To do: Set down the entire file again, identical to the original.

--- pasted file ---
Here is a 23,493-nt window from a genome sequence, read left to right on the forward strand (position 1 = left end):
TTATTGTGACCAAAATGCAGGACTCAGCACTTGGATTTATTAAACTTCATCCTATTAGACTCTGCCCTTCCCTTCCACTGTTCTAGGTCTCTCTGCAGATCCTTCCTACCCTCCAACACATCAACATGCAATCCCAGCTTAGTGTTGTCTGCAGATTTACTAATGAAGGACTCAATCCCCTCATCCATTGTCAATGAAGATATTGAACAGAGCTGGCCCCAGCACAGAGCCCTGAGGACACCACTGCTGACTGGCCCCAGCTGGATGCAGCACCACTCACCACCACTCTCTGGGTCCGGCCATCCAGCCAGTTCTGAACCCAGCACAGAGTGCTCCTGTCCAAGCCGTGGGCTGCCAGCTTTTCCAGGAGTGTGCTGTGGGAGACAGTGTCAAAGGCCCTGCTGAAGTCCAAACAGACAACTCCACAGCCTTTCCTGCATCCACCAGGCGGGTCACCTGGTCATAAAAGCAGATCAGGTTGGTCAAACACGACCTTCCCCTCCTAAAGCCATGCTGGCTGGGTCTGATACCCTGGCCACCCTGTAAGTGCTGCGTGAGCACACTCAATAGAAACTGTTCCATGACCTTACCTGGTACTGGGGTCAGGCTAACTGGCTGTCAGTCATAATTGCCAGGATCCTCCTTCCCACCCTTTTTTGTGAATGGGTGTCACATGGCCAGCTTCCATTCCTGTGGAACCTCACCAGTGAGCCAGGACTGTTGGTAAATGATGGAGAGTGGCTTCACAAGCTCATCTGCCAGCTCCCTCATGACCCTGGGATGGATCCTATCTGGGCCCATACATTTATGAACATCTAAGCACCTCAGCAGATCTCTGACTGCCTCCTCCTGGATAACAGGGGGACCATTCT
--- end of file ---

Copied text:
Here is a 23,493-nt window from a genome sequence, read left to right on the forward strand (position 1 = left end):
TTATTGTGACCAAAATGCAGGACTCAGCACTTGGATTTATTAAACTTCATCCTATTAGACTCTGCCCTTCCCTTCCACTGTTCTAGGTCTCTCTGCAGATCCTTCCTACCCTCCAACACATCAACATGCAATCCCAGCTTAGTGTTGTCTGCAGATTTACTAATGAAGGACTCAATCCCCTCATCCATTGTCAATGAAGATATTGAACAGAGCTGGCCCCAGCACAGAGCCCTGAGGACACCACTGCTGACTGGCCCCAGCTGGATGCAGCACCACTCACCACCACTCTCTGGGTCCGGCCATCCAGCCAGTTCTGAACCCAGCACAGAGTGCTCCTGTCCAAGCCGTGGGCTGCCAGCTTTTCCAGGAGTGTGCTGTGGGAGACAGTGTCAAAGGCCCTGCTGAAGTCCAAACAGACAACTCCACAGCCTTTCCTGCATCCACCAGGCGGGTCACCTGGTCATAAAAGCAGATCAGGTTGGTCAAACACGACCTTCCCCTCCTAAAGCCATGCTGGCTGGGTCTGATACCCTGGCCACCCTGTAAGTGCTGCGTGAGCACACTCAATAGAAACTGTTCCATGACCTTACCTGGTACTGGGGTCAGGCTAACTGGCTGTCAGTCATAATTGCCAGGATCCTCCTTCCCACCCTTTTTTGTGAATGGGTGTCACATGGCCAGCTTCCATTCCTGTGGAACCTCACCAGTGAGCCAGGACTGTTGGTAAATGATGGAGAGTGGCTTCACAAGCTCATCTGCCAGCTCCCTCATGACCCTGGGATGGATCCTATCTGGGCCCATACATTTATGAACATCTAAGCACCTCAGCAGATCTCTGACTGCCTCCTCCTGGATAACAGGGGGACCATTCT